From a strength-training perspective, make sure that your overall plan hits all of the major muscle groups. If you want to do a 30-day squat challenge, do it. But at least a few days a week, also “perform single-leg deadlifts and calf raises alongside squats to make a more rounded lower-body workout,” says Cowan. Add in strength exercises to hit your upper body and core too. The same holistic approach applies whether your move of the month is a pull-up, push-up, lunge, etc.
3. Keep reframing the focus.
Same move, different mental approach. “One day you might run a 5K with the intention of really crushing it. The next it might become more of an active recovery, where you focus on being fully present, with the sun on your back and the wind on your cheeks,” says Afremow. What’s great about this is that you can introduce a spot of mindfulness — and novelty — to your otherwise redundant streak.
You can do this with a one-move challenge too. Simply take your burpee/plank/push-up to a shady spot under a tree or a different room in your house, suggests Afremow. Sometimes all it takes is a change of scenery to keep it fresh.
4. Don’t be afraid to streak a little easier.
You don’t have to pick the biggest, baddest move out there and bolt it onto your daily life. You could try a stretching or yoga streak to add flexibility training and complement cardio or strength-training sessions. Or go for a brisk walk each day, which “promotes daily exercise and movement, but without heaping pressure and high workloads on the body,” says Cowan.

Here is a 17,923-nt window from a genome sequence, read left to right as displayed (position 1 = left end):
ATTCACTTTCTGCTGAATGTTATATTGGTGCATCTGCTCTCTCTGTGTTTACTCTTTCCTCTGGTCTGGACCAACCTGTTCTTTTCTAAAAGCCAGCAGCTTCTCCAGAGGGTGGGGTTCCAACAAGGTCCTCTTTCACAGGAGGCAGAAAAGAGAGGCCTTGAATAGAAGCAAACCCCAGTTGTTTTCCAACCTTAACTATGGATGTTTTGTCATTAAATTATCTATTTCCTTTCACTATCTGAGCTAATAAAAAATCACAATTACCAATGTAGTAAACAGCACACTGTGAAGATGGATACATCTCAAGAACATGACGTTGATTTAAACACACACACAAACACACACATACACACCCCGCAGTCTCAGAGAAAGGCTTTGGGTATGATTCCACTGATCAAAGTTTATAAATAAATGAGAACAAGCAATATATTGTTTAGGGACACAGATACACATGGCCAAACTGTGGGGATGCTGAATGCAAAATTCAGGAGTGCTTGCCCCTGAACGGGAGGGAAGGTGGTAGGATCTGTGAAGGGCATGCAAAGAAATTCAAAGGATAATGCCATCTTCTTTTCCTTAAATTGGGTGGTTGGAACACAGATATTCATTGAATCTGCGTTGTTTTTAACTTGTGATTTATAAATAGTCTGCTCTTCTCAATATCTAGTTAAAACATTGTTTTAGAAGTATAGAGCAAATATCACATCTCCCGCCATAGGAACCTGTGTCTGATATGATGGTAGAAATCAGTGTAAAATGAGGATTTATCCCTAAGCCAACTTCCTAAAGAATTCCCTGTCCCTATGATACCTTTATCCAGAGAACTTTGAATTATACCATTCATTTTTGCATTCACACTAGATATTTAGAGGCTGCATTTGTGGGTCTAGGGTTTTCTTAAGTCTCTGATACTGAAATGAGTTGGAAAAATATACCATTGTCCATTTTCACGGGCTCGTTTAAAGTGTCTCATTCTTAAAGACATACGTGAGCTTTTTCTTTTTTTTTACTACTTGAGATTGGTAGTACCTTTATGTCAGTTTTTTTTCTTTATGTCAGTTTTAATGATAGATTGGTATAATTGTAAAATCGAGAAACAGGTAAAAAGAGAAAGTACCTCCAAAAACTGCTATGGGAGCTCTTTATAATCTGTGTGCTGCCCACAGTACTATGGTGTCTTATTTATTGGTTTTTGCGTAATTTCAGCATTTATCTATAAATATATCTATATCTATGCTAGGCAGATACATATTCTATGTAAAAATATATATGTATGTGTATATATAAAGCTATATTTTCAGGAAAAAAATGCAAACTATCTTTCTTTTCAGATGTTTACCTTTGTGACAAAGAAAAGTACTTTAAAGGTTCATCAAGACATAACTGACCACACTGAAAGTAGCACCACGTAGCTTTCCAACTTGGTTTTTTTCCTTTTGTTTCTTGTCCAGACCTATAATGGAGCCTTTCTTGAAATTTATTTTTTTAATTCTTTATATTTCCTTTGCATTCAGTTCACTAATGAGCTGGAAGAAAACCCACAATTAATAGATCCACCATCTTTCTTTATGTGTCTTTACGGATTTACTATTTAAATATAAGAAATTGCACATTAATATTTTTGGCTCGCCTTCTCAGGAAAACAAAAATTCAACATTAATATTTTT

5. Up the ante.
Whatever your activity of choice, to continue getting results from it, you’ll have to tweak your streak once it becomes comfortable. “Success will come by gradually progressing the exercise to elicit further improvements in strength and fitness,” says Cowan. This is called progressive overload.
Take squats, for example. Once you’ve got the mechanics down, start to switch up how fast you do them, how many you do, or how heavy you go. The possibilities are endless, from air squats to split, squat jumps to pistol. Heck, even a burpee has a squat in it if you break it down. Becoming a yoga fan two weeks in? Try faster classes, slower ones, and longer ones, and play with more advanced poses when you feel even remotely ready. As long as you’re listening to your body, you’re doing things right.
The point is to continuously challenge yourself, not just pick a challenge and let it rip. If there’s one thing the pandemic gave us — besides streaks — it’s proof that you’re stronger than you think.
Words: Andrew Nagy
Illustration: Gracia Lam